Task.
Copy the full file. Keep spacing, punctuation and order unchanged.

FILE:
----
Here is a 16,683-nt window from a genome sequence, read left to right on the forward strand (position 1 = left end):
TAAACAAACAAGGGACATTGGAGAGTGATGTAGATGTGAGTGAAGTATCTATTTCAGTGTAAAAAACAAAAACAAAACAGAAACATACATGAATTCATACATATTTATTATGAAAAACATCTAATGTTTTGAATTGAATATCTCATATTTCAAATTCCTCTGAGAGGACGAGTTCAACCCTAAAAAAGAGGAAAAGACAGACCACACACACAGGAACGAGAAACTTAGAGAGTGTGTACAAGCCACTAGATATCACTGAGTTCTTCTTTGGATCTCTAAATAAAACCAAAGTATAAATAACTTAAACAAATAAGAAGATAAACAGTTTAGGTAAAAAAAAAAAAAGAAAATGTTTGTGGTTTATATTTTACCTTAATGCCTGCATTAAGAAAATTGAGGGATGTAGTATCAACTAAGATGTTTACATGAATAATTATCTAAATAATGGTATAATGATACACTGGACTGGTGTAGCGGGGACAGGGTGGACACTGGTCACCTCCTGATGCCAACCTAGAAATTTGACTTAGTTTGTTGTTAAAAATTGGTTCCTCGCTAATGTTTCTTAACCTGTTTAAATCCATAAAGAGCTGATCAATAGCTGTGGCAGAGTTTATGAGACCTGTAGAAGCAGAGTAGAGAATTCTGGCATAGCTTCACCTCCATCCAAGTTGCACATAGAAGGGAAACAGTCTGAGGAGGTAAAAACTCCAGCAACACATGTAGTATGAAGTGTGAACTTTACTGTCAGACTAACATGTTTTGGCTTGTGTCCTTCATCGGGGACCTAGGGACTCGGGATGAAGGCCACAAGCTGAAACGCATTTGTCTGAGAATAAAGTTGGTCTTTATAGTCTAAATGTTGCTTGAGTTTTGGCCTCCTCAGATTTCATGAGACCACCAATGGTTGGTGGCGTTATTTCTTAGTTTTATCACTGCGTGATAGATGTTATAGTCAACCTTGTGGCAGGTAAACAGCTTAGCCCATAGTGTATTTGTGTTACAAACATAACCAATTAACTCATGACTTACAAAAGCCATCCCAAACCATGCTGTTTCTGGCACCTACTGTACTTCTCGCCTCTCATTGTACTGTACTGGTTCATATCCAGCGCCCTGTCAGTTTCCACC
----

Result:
Here is a 16,683-nt window from a genome sequence, read left to right on the forward strand (position 1 = left end):
TAAACAAACAAGGGACATTGGAGAGTGATGTAGATGTGAGTGAAGTATCTATTTCAGTGTAAAAAACAAAAACAAAACAGAAACATACATGAATTCATACATATTTATTATGAAAAACATCTAATGTTTTGAATTGAATATCTCATATTTCAAATTCCTCTGAGAGGACGAGTTCAACCCTAAAAAAGAGGAAAAGACAGACCACACACACAGGAACGAGAAACTTAGAGAGTGTGTACAAGCCACTAGATATCACTGAGTTCTTCTTTGGATCTCTAAATAAAACCAAAGTATAAATAACTTAAACAAATAAGAAGATAAACAGTTTAGGTAAAAAAAAAAAAAGAAAATGTTTGTGGTTTATATTTTACCTTAATGCCTGCATTAAGAAAATTGAGGGATGTAGTATCAACTAAGATGTTTACATGAATAATTATCTAAATAATGGTATAATGATACACTGGACTGGTGTAGCGGGGACAGGGTGGACACTGGTCACCTCCTGATGCCAACCTAGAAATTTGACTTAGTTTGTTGTTAAAAATTGGTTCCTCGCTAATGTTTCTTAACCTGTTTAAATCCATAAAGAGCTGATCAATAGCTGTGGCAGAGTTTATGAGACCTGTAGAAGCAGAGTAGAGAATTCTGGCATAGCTTCACCTCCATCCAAGTTGCACATAGAAGGGAAACAGTCTGAGGAGGTAAAAACTCCAGCAACACATGTAGTATGAAGTGTGAACTTTACTGTCAGACTAACATGTTTTGGCTTGTGTCCTTCATCGGGGACCTAGGGACTCGGGATGAAGGCCACAAGCTGAAACGCATTTGTCTGAGAATAAAGTTGGTCTTTATAGTCTAAATGTTGCTTGAGTTTTGGCCTCCTCAGATTTCATGAGACCACCAATGGTTGGTGGCGTTATTTCTTAGTTTTATCACTGCGTGATAGATGTTATAGTCAACCTTGTGGCAGGTAAACAGCTTAGCCCATAGTGTATTTGTGTTACAAACATAACCAATTAACTCATGACTTACAAAAGCCATCCCAAACCATGCTGTTTCTGGCACCTACTGTACTTCTCGCCTCTCATTGTACTGTACTGGTTCATATCCAGCGCCCTGTCAGTTTCCACC